The fairy tale turns out to be a parable or illustration of the very real world quandary facing Abel. His mother is gone, his little sister’s father (not his father) is a pedophile who wants to get his hands on Micha, and Abel himself has been utterly destroyed by the things he has done to survive. These ugly pieces are balanced by their softer appearance in his story, making everything a bit more bearable for the audience both within the book (Anna and Micha) and outside the book (the reader).

And then there is the undisguised ugly; the rape scene is visceral and painful to read, but such a powerful, honest look at the ramifications of Abel’s past. For that alone — for going where so many books don’t, although they might skirt around it — this deserves credit. Accuracy indeed.

And the imagery! Above and beyond the obvious encoded in Abel’s fairy tale (which shouldn’t be dismissed, but should be evident to any reader), there are layers of imagery woven throughout the non-fairytale narrative. The freeze of winter is probably the least subtle of the images, but it’s used so delicately, evoking both physical and emotional pain and death and peace. Images of space also resonate throughout — the expanse of the water, the long stretch of a street, the gracious lines of Anna’s house and the cramped rooms of Abel’s life. I’m not sure how much of this I consciously noted on the first read, although the palpable atmosphere was unmissable, but on a second read it became clear how careful and precise the descriptions are.

Finally, there is a sense of place here that is impressive. I don’t know where this city is — somewhere in what was once Eastern Germany. But I know it nevertheless; Wolgaster Street and the ocean that freezes every winter, the old homes beautifully restored and the leftover concrete blocks from the socialist era, side by uneasy side with the shiny new buildings. And on the edge, the wild forest. I’m not sure as a reader if I really know what Anna looks like, but I know her city, and the city is critical in many ways; it echoes the people who live in it, with its uneasy juxtapositions and the ugliness buried below new paint and cheerful doorframes.

So where does it go wrong?

The writing is sometimes awkward. The dialogue is often strained, which might be writing or translation but definitely isn’t perfect. There is an odd tendency to anthropomorphize things that seems at odds with the stark reality for everything other than Abel’s story; it’s almost as if the writerly voice that crafted his story couldn’t quite turn off some of the magic language.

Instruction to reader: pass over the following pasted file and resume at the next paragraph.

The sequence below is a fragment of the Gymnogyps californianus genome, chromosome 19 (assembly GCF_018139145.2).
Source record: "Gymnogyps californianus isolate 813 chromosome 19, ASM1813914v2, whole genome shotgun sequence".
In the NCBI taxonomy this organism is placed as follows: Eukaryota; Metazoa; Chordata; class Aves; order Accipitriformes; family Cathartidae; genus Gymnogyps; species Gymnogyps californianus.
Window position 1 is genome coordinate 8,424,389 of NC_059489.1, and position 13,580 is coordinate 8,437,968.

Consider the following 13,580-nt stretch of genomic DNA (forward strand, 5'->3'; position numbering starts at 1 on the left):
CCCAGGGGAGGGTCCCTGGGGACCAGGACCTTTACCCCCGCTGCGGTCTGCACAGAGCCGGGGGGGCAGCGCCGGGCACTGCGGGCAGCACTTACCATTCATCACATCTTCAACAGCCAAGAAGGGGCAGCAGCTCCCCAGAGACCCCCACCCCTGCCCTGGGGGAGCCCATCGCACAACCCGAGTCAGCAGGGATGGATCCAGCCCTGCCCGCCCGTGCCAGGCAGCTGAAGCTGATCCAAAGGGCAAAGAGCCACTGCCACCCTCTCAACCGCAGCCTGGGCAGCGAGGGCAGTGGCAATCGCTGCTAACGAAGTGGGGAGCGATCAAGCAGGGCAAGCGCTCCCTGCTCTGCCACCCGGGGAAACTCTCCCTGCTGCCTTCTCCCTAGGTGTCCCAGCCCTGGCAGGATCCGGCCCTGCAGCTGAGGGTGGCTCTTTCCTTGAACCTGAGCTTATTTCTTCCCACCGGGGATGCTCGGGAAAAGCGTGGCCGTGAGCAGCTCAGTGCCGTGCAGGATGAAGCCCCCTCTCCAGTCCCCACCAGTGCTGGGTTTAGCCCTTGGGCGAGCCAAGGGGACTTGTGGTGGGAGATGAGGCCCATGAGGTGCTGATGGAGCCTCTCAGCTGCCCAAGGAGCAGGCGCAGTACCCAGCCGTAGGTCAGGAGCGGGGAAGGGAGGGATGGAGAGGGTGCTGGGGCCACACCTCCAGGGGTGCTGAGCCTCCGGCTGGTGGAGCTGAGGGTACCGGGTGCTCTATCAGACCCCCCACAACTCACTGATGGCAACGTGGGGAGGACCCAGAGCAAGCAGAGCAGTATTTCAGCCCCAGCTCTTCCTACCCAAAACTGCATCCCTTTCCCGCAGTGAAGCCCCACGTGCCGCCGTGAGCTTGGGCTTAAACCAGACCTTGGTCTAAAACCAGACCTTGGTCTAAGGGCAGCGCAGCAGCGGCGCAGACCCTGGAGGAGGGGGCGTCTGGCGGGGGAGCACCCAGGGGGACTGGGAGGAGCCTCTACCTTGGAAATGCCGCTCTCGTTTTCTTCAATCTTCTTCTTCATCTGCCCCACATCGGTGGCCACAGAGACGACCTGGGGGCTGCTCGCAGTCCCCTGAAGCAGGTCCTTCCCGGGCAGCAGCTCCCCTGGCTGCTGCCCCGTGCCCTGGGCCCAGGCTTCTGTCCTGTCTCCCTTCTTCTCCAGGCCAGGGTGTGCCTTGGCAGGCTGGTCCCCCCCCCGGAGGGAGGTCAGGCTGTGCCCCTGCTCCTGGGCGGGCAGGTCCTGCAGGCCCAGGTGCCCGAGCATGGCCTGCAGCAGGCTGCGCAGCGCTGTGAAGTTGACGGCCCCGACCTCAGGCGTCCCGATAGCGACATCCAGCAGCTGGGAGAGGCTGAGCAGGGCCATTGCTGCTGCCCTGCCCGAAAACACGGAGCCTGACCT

And speaking of places where the writing goes wrong, the strange use of ellipses throughout sometimes breaks the pacing. Does anyone know if the ellipsis is better loved in German? There were pauses where they seemed inappropriate but I know I read steeped in the conventions of American stylistic norms.

And although I was at the edge of my seat as far as the suspense goes, the red herrings became a bit too much and started to seem forced towards the end. It’s not a short book and the tension wasn’t always maintained evenly, which was another blow to the pacing.

And I’m just not sure about the ending. Despite my intellectual doubts, I was emotionally wrecked by it. I cry easily, but this left me feeling a bit gutted. I’d have to do a close reading of the whole book again to really see how Michaelis pulled this off, but I’ll have to save that until I’ve managed a first reading of the rest of the contenders.

Conclusion? I’m going to call this one a proper dark horse contender, flaws and all. Currently, I’d put this in the top ten for 2012. Can I make a case for it in the final five? I need to think on that. And, of course, hear pros and cons from other readers. So lay it on, the possible one of you who actually read this.

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About Karyn Silverman

Karyn Silverman is the High School Librarian and Educational Technology Department Chair at LREI, Little Red School House & Elisabeth Irwin High School (say that ten times fast!). Karyn has served on YALSA’s Quick Picks and Best Books committees and was a member of the 2009 Printz committee. She has reviewed for Kirkus and School Library Journal. She has a lot of opinions about almost everything (except current events, because she’s too busy reading YA literature to follow the news). Said opinions do not reflect the attitudes or opinions of SLJ, LREI, YALSA or any other institutions with which she is affiliated. Find her on Twitter @InfoWitch or e-mail her at karynsilverman at gmail dot com.

Comments

  1. Hannahlily says:

    Ok, you convinced me. I didn’t read the post (because I haven’t read the book!) but I just ordered The Storyteller for my library.

  2. Wendy D. says:

    Just ordered it and will read it this week.

  3. Maureen E says: